On 15 August 2021, the Taliban seized power in Afghanistan and UNICEF pledged to stay and deliver.
After decades of unrest and natural disaster, the country remains in crisis, and it’s a child rights crisis.
This time last year, 1 million girls were in high school, women could work, the health system functioned, measles and acute watery diarrhoea were less prevalent, water systems were more reliable, and families were better able to feed themselves.
One year on, the picture is different; the very future of the country’s children is at stake. Hundreds of thousands of Afghan families have fled their homes to seek safety from conflict and instability. Ninety per cent of the population are on the brink of poverty and 13 million children need urgent help.
On the ground within 48 hours
On 22 June, a 5.9 magnitude earthquake struck Afghanistan in Paktika and Khost Provinces leading to wide-scale destruction. Hundreds of children were killed, many more wounded and 58 children lost both parents in the devastation.
Nazi, Mahbubeh, and Zaid are siblings. They lost their entire family in the recent earthquake and now live with their aunt. “I don't know what will happen, and what we will do. I am very afraid.”
"We had no place to live in this heat. UNICEF office donated tents, plastic carpets, and hygiene kits. Thank you."
The earthquake hit communities in already vulnerable districts who have already been experiencing ongoing food insecurity, acute malnutrition, as well as outbreaks of measles and Acute Watery Diarrhoea (AWD).
UNICEF rapidly responded with life-saving health care and water, sanitation and hygiene supplies (WASH) – including hygiene kits, soap bars, and water treatment tablets.
Within a week of the earthquake, UNICEF carried out assessments and with partners was able to reach 5,500 households with cash assistance, to help families meet their needs.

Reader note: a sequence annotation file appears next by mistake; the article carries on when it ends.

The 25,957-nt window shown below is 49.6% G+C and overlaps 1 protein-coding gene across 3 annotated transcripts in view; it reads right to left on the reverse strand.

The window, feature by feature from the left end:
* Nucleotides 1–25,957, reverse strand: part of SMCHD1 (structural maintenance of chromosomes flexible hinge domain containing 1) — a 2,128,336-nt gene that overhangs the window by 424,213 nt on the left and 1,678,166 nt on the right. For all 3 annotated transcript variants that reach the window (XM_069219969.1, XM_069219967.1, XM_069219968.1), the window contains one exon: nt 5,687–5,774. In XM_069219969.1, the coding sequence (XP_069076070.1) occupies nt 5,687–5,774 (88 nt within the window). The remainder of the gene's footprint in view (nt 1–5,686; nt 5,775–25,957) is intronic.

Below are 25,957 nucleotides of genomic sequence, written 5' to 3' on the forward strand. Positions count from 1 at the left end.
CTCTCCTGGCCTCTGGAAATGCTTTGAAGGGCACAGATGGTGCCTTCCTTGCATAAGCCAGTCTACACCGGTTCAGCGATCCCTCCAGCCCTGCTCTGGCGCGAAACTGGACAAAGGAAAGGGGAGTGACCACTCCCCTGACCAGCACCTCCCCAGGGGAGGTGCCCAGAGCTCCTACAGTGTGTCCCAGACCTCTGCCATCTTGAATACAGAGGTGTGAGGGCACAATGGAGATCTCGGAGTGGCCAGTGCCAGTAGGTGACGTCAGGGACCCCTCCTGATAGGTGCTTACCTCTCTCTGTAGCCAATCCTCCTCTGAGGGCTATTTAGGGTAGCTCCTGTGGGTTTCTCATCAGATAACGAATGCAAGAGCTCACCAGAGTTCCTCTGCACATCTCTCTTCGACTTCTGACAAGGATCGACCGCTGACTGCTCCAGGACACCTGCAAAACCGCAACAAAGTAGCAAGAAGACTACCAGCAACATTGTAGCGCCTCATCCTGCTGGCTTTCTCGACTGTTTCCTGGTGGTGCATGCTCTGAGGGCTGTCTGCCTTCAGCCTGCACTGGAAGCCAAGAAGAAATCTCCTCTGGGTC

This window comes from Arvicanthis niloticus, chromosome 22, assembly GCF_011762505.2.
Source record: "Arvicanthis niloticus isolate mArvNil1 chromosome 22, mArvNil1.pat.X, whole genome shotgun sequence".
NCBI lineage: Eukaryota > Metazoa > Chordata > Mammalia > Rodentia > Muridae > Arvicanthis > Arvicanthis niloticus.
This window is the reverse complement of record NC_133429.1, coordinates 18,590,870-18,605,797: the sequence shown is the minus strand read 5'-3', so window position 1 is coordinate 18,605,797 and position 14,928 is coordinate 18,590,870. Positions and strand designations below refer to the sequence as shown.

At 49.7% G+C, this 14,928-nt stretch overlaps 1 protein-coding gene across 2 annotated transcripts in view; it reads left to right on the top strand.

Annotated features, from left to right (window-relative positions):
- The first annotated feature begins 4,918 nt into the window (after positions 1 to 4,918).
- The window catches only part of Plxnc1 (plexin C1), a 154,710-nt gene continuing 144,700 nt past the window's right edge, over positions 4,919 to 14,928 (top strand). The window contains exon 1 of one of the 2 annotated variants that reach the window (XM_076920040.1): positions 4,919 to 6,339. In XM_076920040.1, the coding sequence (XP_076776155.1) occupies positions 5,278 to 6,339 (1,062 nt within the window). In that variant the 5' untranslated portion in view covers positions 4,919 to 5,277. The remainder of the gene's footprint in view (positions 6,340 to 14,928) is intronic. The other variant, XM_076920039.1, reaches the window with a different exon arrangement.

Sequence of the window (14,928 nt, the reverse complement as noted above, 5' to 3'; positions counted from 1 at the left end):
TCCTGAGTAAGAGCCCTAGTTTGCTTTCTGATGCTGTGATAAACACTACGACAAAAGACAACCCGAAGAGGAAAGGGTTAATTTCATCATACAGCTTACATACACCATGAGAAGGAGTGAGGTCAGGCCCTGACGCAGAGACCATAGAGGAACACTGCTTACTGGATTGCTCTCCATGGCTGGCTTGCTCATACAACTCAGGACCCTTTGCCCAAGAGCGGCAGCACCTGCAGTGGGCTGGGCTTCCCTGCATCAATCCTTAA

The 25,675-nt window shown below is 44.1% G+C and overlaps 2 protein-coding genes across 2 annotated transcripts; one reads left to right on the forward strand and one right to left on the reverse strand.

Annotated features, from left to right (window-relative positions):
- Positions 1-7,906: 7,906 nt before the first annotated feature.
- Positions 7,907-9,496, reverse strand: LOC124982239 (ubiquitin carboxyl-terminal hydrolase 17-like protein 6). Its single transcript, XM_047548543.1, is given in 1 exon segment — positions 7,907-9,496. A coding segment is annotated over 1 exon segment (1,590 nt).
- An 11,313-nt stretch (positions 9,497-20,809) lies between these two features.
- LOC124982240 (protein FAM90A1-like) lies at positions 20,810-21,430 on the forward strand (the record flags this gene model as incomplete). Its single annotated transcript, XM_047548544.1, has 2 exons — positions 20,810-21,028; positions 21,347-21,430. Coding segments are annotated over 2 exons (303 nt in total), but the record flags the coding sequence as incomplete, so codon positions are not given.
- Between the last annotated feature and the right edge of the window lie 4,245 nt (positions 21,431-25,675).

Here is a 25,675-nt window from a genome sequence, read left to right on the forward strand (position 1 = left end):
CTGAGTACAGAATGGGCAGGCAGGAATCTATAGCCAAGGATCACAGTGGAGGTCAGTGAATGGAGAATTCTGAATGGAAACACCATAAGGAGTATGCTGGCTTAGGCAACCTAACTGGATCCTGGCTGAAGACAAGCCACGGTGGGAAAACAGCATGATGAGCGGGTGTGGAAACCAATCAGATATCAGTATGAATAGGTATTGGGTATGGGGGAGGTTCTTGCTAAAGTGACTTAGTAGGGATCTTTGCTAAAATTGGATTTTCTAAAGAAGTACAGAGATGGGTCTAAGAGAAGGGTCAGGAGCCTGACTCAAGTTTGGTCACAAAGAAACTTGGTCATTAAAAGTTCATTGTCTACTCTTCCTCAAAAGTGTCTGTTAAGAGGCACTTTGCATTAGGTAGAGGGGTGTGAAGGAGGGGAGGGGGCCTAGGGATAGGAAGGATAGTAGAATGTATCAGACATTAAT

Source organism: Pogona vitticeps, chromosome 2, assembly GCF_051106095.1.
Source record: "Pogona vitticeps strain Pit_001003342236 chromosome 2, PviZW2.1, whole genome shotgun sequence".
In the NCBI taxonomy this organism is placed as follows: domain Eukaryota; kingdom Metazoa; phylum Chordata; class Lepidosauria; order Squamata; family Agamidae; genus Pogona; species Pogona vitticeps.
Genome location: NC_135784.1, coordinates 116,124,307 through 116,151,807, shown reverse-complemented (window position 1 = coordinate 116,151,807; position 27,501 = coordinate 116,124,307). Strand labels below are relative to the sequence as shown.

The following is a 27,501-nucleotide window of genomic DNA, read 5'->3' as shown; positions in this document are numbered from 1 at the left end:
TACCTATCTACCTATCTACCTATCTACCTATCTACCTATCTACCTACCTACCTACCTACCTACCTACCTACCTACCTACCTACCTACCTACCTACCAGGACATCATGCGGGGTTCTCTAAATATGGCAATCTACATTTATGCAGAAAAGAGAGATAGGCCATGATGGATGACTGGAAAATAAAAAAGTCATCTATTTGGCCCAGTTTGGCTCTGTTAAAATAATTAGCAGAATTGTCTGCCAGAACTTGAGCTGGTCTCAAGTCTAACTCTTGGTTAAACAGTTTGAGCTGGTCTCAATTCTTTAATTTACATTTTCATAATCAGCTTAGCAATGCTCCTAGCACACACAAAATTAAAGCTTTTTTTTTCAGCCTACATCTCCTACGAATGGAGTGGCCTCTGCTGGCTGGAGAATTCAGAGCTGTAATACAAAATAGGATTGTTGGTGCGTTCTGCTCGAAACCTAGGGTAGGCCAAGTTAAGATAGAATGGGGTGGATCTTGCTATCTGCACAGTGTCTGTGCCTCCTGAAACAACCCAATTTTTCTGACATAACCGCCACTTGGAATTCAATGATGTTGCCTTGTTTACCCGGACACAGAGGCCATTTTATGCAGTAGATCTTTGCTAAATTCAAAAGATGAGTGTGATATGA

Always there for the children of Afghanistan
19th August is World Humanitarian Day. This day brings attention and advocates for the survival, well-being and dignity of people affected by crises, and for the safety and security of aid workers.
Given the timing of this event in 2022, we would like to take the opportunity to highlight the amazing work of Sam Mort, Chief of Communication, Advocacy and Civic Engagement for UNICEF Afghanistan. Sam was recently in Australia, bringing attention to the unfolding humanitarian crisis in Afghanistan.
When asked how she looks after herself and her team, she responded, “It's not easy, I am just human, we are only human over there, I cry almost every day when I'm out in the field... But when you see the strength and determination of the children, it keeps me going.”
We’ll stop at nothing to reach these children
Sam Mort, Chief of Communication, UNICEF Afghanistan, and the UNICEF team has remained on the ground in Kabul and has seen first-hand the needs of children and families in Afghanistan.
Afghanistan Situation Update - 1 Year On with Sam Mort
One child, Ehsan, 16 months old, was treated for severe acute malnutrition at the health care centre in Kandahar City.
Ehsan’s mother told us that, “RUTF (ready-to-use-therapeutic-food) has given light back to her children’s lives.” She told Sam, “All my children had severe acute malnutrition, but all have grown strong again after courses of RUTF.”